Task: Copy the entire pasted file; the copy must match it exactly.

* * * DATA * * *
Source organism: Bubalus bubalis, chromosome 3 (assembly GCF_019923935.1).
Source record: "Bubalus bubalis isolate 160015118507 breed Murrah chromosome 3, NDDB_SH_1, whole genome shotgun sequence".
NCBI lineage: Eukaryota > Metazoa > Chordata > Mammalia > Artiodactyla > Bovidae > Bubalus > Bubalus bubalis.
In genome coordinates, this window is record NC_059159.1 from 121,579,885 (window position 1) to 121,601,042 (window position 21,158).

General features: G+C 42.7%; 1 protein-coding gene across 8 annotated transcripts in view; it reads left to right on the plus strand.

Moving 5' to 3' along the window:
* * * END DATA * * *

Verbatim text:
Source organism: Bubalus bubalis, chromosome 3 (assembly GCF_019923935.1).
Source record: "Bubalus bubalis isolate 160015118507 breed Murrah chromosome 3, NDDB_SH_1, whole genome shotgun sequence".
NCBI lineage: Eukaryota > Metazoa > Chordata > Mammalia > Artiodactyla > Bovidae > Bubalus > Bubalus bubalis.
In genome coordinates, this window is record NC_059159.1 from 121,579,885 (window position 1) to 121,601,042 (window position 21,158).

General features: G+C 42.7%; 1 protein-coding gene across 8 annotated transcripts in view; it reads left to right on the plus strand.

Moving 5' to 3' along the window: